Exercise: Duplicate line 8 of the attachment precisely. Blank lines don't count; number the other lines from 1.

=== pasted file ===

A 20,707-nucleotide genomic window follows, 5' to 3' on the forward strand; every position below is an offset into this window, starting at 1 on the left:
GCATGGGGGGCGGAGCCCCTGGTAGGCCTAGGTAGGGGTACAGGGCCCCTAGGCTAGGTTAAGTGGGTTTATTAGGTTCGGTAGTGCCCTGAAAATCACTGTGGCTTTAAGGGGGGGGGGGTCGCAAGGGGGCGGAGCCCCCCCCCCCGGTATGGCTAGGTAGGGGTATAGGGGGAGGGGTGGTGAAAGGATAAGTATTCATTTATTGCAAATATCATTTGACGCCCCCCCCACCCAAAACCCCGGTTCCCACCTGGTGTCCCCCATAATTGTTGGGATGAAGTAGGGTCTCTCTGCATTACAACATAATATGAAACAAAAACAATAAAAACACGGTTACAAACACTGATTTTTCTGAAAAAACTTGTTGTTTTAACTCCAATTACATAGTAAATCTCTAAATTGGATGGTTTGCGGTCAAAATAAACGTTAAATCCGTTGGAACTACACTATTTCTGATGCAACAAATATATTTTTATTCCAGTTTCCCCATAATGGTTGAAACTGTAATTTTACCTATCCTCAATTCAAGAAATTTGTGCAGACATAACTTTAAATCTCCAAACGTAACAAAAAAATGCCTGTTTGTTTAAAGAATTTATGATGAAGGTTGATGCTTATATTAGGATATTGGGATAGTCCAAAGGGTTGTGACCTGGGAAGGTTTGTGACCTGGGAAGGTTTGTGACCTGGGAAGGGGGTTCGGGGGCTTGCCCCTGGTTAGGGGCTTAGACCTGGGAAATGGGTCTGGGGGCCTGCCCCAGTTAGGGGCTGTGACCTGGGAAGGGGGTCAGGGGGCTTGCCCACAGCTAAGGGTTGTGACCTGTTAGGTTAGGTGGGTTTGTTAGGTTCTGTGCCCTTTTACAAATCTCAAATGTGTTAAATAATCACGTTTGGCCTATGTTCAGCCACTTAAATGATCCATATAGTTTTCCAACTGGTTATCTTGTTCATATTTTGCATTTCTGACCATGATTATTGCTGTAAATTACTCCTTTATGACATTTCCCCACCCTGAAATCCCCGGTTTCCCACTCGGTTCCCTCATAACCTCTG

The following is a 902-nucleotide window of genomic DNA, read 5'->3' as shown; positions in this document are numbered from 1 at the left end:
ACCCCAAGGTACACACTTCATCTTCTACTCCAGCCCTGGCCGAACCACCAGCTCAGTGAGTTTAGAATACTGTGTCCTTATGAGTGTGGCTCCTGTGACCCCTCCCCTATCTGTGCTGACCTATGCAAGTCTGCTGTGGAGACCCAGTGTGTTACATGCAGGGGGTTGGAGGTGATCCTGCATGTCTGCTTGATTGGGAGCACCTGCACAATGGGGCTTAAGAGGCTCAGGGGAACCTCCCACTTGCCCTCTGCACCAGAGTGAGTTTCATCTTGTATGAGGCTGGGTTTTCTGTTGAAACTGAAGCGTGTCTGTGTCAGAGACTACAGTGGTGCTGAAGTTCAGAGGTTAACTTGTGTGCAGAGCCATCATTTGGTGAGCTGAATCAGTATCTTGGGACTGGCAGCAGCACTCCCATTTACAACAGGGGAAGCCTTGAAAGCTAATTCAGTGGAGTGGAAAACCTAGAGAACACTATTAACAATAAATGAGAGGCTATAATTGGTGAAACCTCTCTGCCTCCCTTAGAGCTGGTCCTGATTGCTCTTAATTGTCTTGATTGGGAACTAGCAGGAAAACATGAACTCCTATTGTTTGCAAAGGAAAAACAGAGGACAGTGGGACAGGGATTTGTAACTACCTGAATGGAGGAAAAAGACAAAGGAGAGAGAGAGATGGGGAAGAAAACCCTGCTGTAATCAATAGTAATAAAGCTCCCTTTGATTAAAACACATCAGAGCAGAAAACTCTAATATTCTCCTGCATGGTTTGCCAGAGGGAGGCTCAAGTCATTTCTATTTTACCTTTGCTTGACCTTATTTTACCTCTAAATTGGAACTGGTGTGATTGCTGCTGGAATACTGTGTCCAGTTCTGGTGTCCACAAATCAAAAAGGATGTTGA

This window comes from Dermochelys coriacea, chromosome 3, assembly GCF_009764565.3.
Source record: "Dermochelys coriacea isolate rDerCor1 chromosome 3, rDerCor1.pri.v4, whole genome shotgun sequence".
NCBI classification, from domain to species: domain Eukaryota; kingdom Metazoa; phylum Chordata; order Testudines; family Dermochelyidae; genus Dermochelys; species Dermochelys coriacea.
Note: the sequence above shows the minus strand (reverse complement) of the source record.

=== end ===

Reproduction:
Note: the sequence above shows the minus strand (reverse complement) of the source record.